Ivy Creek Foundation/Hugh Carr Farm

Historical Significance

The Ivy Creek Foundation maintains 6 miles of trails at the Ivy Creek Natural Area. Ivy Creek is the home place of Hugh Carr (1843-1914), who in the years following the Civil War created a 200-acre family farm know as Riverview Farm. At the end of the Civil War, the 22-year old Carr began work as a farm manager while building a farm of his own near the mill village of Hydraulic, a thriving black community (much of which now lies under the Rivanna Reservoir.) By 1889 he had amassed over 200 acres of prime farmland and married his second wife, Texie Mae Hawkins (1865-1899). 
     While illiterate himself, Carr placed a high priority on the value of education for his children. Having attended the segregated Union Ridge Graded School and then the Piedmont Industrial Institute, five of his seven children received a college and/or teaching training degree. Their descendants have gone on to become prominent teachers, doctors, and influential community leaders. Carr's eldest daughter, Mary Carr Greer, was Principal of the Albemarle Training School from 1931 to 1950, and Albemarle County's Greer Elementary School is named in her honor.
     After Hugh Carr's death in 1914, Mary Greer and her husband Conley Greer operated River View Farm as a model farming enterprise. Under their 42-year tenure, they expanded the farm to over 230 acres. The core of the farm remained intact until her death in 1973. Two years later, the Nature Conservancy bought the remaining 80 acres of River View Farm. In 1981 the newly formed Ivy Creek Foundation, the City of Charlottesville, and Albemarle County received a federal grant to purchase the property as well as adjacent parcels. Today 215 acres are owned by the Ivy Creek Natural Area and include the historic Carr homestead as well as a barn and cemetery.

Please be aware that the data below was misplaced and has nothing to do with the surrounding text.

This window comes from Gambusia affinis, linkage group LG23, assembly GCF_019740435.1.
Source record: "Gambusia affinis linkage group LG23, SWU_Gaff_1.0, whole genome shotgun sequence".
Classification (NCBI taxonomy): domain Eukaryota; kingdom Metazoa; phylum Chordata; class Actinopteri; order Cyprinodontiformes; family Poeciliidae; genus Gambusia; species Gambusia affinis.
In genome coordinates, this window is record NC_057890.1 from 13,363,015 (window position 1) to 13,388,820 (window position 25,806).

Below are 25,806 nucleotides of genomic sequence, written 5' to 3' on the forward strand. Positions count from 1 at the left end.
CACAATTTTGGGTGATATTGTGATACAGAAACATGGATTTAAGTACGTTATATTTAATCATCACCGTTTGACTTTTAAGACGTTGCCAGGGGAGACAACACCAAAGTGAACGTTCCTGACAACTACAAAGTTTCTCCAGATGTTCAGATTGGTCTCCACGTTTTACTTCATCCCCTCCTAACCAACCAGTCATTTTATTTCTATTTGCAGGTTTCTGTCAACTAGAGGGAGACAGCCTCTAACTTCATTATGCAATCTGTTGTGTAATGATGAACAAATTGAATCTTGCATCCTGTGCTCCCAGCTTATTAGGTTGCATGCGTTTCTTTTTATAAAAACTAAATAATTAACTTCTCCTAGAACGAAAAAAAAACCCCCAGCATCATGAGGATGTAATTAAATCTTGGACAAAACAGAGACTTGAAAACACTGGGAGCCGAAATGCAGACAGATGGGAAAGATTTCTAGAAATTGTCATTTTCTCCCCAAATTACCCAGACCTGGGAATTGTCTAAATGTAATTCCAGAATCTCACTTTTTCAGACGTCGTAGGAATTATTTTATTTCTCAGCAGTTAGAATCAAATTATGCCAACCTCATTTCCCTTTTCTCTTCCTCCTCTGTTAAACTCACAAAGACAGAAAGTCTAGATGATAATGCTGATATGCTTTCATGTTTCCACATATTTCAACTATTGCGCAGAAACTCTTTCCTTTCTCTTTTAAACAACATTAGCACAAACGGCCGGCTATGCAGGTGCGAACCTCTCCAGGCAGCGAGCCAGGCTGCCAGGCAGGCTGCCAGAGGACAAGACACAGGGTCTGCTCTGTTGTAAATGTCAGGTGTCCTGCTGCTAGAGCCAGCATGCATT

The Carr Family cemetery lies behind the historic house. In his 1913 will, Hugh Carr designated a quarter-acre plot for use as a graveyard. Hugh is commemorated along with his wife and son, Marshall Carr, on a granite marker. Mary Carr and Conly Greer each have a granite marker. In addition, there are three or five uninscribed fieldstones that may indicate additional burials. In the southeast corner two carved obelisks stand as a head and footstone to a grave. Neither stone is inscribed but Hugh's mother lived with the family for a period of time and family history suggests that this may be her grave. The most recent interment occurred in 2009.

Physical Description

Many of the original Carr family farm structures are still on the 200-acres farm, including the barn (which functions today as an educational center), family cemetery, the original farm house, the spring that was the water source for the farm, stone walls and fences, remnant orchard trees, and many farm roads. There are several 200+ year old oak trees that stand as a testament to the land's past. The Ivy Creek Foundation maintains more than 6 miles of hiking trails that traverse the diverse habitats and pass farm relics.

Geographical and Contact Information

1780 Earlysville Road
Charlottesville, Virginia
22901
Phone: 804-973-7772

Images

Ivy Creek Informational Poster on Hugh Carr

Ivy Creek Informational Poster on Hugh Carr

Source: Creative Commons Flickr User: bobtravis View File Details Page

Carr Family Cemetery

Carr Family Cemetery

Source: Creative Commons Flickr User:bobtravis View File Details Page

Cite this Page:

Virginia Foundation for the Humanities, “Ivy Creek Foundation/Hugh Carr Farm,” African American Historic Sites Database, accessed March 25, 2017, http://aahistoricsitesva.org/items/show/217.
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